Of course, China has no power to enforce anything like “total censorship” beyond its borders. At the same time, it has every incentive to influence editorial content overseas; for example, to blunt international moves to prevent equipment sales by Chinese telecom giant Huawei; to potentially soften public opinion against its massive “Belt-and-Road” infrastructure program or the spread of Chinese military installations aimed at securing shipping routes; or simply to enhance China’s image as a matter of pride. China’s often strong reaction to criticism in the foreign press illustrates a high degree of sensitivity. China’s leadership cares about the nation’s image.

What is China’s playbook for controlling information abroad? And what is the impact on global freedom of the press?

This report looks at China’s efforts to influence media in Hong Kong and Taiwan, which are on the frontlines of the battle for press freedom. Both Taiwan and Hong Kong have been bastions of civil liberties in East Asia. While one is a special administrative region of China and the other a breakaway island over which China claims sovereignty, both have vibrant Chinese and English-language media that operate outside of China’s direct control. As China has tried gradually to ramp up pressure in both markets to influence editorial content and sometimes to manipulate public opinion, freedoms in Hong Kong and Taiwan have come under strain. These two places may also be valuable signposts for how China exports censorship elsewhere in the world – and maybe, how to resist.

In Hong Kong, Chinese interests dominate commercial media. Police have repeatedly attacked reporters covering anti-government protests, so far without consequence. Local journalists are concerned that Beijing will retaliate for their critical reporting by blocking them from entering the mainland to work, while international correspondents fear their permission to stay in Hong Kong could be taken away. Digital security and the future of internet freedom feel precarious.

“The very rights of journalists are being taken away,” Jimmy Lai, chair of Next Digital, which owns the Apple Daily, said while addressing fears of China’s increasing influence. “We were birds in the forest and now we are being taken into a cage.”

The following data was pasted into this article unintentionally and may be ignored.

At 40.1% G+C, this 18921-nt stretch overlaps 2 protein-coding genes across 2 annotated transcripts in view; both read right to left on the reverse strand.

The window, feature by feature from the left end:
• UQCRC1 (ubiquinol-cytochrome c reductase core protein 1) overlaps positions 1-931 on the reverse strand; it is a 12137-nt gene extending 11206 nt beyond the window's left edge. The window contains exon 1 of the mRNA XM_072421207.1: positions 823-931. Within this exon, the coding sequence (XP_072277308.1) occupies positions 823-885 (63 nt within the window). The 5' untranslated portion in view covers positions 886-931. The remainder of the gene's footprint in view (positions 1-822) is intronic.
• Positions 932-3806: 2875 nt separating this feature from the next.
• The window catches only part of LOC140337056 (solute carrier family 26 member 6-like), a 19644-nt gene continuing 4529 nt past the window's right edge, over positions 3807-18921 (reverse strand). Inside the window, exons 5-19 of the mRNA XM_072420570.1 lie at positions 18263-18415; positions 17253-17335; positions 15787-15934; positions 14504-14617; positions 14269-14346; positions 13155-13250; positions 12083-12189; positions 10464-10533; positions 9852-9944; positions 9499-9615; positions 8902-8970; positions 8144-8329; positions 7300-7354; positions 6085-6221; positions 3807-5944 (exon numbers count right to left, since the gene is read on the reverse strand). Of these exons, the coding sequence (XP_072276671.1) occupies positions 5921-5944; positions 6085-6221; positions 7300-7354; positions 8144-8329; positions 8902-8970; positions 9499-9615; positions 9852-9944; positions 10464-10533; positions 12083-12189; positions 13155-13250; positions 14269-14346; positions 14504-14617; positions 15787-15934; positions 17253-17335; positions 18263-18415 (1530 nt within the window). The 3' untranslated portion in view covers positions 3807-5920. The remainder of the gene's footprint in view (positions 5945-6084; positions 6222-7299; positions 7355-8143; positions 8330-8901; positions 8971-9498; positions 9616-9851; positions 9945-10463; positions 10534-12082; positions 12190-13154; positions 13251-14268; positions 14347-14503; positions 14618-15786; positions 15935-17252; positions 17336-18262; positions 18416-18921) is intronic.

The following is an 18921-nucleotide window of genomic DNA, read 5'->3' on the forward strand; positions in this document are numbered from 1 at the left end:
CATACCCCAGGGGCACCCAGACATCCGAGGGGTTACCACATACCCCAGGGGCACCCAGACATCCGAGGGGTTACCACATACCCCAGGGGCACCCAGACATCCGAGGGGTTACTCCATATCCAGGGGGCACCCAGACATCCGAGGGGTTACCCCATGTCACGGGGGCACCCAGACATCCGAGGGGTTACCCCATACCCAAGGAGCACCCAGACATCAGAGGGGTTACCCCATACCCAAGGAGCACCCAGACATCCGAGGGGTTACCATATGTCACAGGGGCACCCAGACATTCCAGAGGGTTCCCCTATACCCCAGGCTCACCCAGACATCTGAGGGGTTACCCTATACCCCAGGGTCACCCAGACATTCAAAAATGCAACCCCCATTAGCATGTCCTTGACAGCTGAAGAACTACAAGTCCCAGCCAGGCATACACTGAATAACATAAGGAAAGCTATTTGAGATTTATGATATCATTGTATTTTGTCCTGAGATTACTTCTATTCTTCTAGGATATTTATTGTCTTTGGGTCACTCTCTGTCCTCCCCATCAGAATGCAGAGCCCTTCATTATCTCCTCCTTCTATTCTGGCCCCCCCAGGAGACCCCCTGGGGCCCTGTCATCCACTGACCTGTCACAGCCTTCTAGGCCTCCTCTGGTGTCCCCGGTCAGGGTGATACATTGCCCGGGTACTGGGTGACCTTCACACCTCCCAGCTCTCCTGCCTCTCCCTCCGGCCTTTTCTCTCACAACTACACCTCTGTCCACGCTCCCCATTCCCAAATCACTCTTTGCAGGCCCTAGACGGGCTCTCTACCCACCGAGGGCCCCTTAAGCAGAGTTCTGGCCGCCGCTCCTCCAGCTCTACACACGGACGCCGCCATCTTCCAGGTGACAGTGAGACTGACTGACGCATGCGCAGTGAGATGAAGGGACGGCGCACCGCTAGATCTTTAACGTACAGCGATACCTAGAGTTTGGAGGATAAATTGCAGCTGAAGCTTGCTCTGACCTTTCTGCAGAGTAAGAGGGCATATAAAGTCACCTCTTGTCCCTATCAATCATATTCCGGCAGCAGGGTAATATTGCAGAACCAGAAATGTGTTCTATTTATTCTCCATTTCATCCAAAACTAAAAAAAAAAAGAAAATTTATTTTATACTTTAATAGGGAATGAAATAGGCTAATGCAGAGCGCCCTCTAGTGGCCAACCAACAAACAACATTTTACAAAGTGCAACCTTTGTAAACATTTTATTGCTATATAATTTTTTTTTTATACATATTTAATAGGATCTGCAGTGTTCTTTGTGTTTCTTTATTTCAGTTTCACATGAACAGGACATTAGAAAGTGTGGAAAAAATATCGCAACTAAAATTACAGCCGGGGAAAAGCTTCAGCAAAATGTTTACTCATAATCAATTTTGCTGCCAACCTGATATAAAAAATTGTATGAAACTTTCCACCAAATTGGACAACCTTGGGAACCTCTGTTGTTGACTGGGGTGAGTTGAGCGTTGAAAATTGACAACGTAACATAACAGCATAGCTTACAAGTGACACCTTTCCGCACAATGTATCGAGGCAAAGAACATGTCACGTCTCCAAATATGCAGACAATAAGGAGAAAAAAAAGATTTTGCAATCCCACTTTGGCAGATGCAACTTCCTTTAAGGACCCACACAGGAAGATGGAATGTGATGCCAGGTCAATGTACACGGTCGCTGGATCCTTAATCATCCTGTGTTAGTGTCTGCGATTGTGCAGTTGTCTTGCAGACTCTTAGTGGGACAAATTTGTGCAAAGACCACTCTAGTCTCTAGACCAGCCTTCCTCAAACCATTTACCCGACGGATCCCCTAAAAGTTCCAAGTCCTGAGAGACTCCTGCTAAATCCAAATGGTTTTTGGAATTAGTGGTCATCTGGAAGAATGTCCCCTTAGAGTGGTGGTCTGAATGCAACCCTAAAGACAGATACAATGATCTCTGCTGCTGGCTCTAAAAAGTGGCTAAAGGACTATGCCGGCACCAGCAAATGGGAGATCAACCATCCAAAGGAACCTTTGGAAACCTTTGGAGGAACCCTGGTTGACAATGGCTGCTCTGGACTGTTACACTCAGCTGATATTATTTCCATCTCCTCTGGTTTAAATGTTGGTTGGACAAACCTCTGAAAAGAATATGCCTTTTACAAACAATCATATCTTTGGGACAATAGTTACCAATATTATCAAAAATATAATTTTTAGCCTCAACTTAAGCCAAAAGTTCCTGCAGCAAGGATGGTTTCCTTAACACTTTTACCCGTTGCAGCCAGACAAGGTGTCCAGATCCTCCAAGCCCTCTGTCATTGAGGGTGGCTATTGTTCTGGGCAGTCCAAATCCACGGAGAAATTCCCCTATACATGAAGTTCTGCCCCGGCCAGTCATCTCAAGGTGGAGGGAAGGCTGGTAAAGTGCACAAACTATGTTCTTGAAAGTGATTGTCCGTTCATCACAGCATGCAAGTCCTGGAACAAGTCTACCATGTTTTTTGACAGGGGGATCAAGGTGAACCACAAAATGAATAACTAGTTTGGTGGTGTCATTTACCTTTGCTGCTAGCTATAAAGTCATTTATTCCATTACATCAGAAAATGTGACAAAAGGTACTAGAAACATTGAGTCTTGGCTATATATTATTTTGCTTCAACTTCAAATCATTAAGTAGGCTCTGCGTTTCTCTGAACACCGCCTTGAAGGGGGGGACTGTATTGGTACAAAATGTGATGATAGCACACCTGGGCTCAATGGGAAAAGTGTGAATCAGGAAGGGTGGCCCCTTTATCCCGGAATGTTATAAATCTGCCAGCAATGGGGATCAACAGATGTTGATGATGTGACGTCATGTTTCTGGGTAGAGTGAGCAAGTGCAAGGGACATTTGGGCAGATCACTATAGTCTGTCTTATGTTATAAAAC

Meanwhile, Taiwan is struggling to find ways to cope with China’s use of commercial pressures to influence media and to understand and counter a deluge of disinformation apparently aimed at manipulating public opinion as Taiwan approaches general elections January 11, 2020. Some of the response could potentially undermine the press freedoms that Taiwanese have enjoyed in recent decades.

“The executive branch has raised our concerns by trying to criminalize disinformation,” said Ian Chen, former secretary general of the Association of Taiwanese Journalists.

Beijing’s range of methods include openly or surreptitiously taking ownership of media properties; exerting influence through media owners with strong, unrelated, commercial interests in China; manipulating social media; outright propaganda; economic retaliation; and intimidating journalists. Meanwhile, China selectively blocks news originating outside its borders, giving it a strong upper hand in the war to control information and ideas.

Hong Kong civil society is strongly resisting China’s increasing efforts to impose control. Taiwan may offer lessons on how democratic societies can cope.

Journalists like Tom Grundy, founder and editor of the news website Hong Kong Free Press, see China’s activities in Hong Kong as just a first step. “Our concern is, we are on the frontlines of how China is exporting its censorship, playing the role of a testing ground,” he said.

 

Please click on the links below for further information on the situation in Hong Kong and Taiwan.

Future of Hong Kong’s press freedom in doubt

and

Taiwan’s values at stake in China disinformation fight

You can also download the full report.

The post One Country, One Censor: How China undermines media freedom in Hong Kong and Taiwan appeared first on IFEX.

Source: MEDIA FEED

HRNJ-UG Admin

Human Rights Network for Journalists-Uganda (HRNJ-Uganda) is a network of human rights journalists in Uganda working towards enhancing the promotion, protection and respect of human rights through defending and building the capacities of journalists, to effectively exercise their constitutional rights and fundamental freedoms for collective campaigning through the media.